UA Research: `Social Jetlag’ Measured by Differences in Sleep Patterns on Days Off Vs. Work Days, Associated with Poor Overall Health

Monday, June 5, 2017

“Social jetlag,” the time difference experienced between sleep patterns on days off compared to work days, has emerged as an important marker for health, according to University of Arizona Health Sciences sleep researchers.

Social jet lag occurs when there is a discrepancy between your body’s internal clock and your sleep schedule exemplified by sleeping shorter times during the week and sleeping longer but staying up later during the weekend.

The research team was led by senior author Michael A. Grandner, PhD, director of the Sleep and Health Research Program and assistant professor of psychiatry, psychology and medicine at the University of Arizona.  Dr. Grandner was  principal investigator for the community-based sleep survey known as the SHADES study (Sleep and Health Activity, Diet, Environment and Socialization), conducted in Philadelphia at the University of Pennsylvania. The study’s preliminary findings showed that each hour of social jet lag was associated with an 11-percent increase in the likelihood of heart disease. Social jet lag, the study found, also was associated with poorer health, worse mood and increased sleepiness and fatigue.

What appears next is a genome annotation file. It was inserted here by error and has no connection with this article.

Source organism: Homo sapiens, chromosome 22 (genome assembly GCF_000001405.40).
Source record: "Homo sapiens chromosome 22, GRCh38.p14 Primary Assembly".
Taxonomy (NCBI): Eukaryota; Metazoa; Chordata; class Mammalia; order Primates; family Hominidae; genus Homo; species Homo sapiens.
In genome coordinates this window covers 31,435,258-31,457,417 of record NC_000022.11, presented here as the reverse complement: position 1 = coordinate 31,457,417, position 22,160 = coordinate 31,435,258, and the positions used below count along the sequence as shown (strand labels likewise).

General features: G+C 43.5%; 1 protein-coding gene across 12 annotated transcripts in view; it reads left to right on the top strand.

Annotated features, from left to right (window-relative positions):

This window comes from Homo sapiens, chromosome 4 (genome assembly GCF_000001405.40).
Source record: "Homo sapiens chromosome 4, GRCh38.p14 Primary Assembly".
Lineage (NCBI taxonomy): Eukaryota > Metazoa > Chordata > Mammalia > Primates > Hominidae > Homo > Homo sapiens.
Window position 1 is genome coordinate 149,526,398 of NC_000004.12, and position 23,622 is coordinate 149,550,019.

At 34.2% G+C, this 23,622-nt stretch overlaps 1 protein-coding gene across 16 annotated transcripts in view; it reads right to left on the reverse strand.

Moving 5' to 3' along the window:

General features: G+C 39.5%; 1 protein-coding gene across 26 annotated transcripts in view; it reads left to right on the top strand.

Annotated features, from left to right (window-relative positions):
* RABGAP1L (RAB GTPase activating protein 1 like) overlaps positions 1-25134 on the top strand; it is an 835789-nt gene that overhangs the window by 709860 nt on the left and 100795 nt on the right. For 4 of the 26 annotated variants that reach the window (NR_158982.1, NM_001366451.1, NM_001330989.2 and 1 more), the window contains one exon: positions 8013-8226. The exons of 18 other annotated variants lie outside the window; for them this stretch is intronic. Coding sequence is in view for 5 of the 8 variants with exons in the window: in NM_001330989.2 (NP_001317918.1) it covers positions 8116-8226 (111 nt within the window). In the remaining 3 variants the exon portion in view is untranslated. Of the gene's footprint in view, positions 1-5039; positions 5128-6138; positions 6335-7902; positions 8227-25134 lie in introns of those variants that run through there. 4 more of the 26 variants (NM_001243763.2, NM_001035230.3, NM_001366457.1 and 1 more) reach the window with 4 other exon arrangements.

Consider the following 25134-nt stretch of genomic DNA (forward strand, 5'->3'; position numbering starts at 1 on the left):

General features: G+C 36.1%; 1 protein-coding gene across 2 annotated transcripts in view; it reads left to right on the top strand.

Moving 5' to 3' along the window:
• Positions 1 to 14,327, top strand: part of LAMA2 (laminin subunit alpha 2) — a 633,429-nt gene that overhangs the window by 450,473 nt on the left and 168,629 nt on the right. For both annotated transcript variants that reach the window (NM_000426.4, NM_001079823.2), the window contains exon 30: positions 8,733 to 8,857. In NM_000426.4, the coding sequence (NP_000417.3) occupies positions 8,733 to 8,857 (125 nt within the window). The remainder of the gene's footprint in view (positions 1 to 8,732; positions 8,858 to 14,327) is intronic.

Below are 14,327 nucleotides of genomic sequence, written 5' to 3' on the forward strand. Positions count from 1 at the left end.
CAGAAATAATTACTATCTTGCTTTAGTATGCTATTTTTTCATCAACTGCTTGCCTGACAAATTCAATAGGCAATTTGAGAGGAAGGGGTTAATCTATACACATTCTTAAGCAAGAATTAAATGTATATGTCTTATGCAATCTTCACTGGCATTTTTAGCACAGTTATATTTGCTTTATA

“It was particularly surprising that these effects were independent of how much sleep people got and any insomnia symptoms. These results indicate that sleep regularity, beyond sleep duration alone, plays a significant role in our health,” said lead author Sierra B. Forbush, an undergraduate research assistant in the Sleep and Health Research Program at the UA College of Medicine – Tucson.

Forbush presented the findings today at the annual meeting of the Associated Professional Sleep Societies, being held June 3-7 in Boston. The meeting is a joint venture of the American Academy of Sleep and the Sleep Research Society.

Forbush and the research team members analyzed the sleep responses provided by 984 adults, ages 22 to 60, from the SHADES study. Funded by the National Institutes of Health, the SHADES study was funded to gain better understanding about sleep as it relates to health, behavior and the physical environment, including poverty rates, crime statistics, noise and traffic.

Social jet lag was calculated by subtracting the weekday and weekend sleep midpoint using the SHADES study Sleep Timing Questionnaire. Overall health was self-reported using a standardized scale with survey questions on sleep duration, insomnia, cardiovascular disease, fatigue and sleepiness.  

The research abstract was published recently in an online supplement of the journal Sleep.  

Dr. Grandner is supported by the National, Lung and Blood Institute (K23HL110216) and the SHADES study was supported by the National Institute of Environmental Health Sciences (R21ES022931).

Abstract Title: Sociodemographics, Poor Overall health, Cardiovascular Disease, Depression, Fatigue, and Daytime Sleepiness Associated with Social Jetlag Independent of Sleep duration and Insomnia

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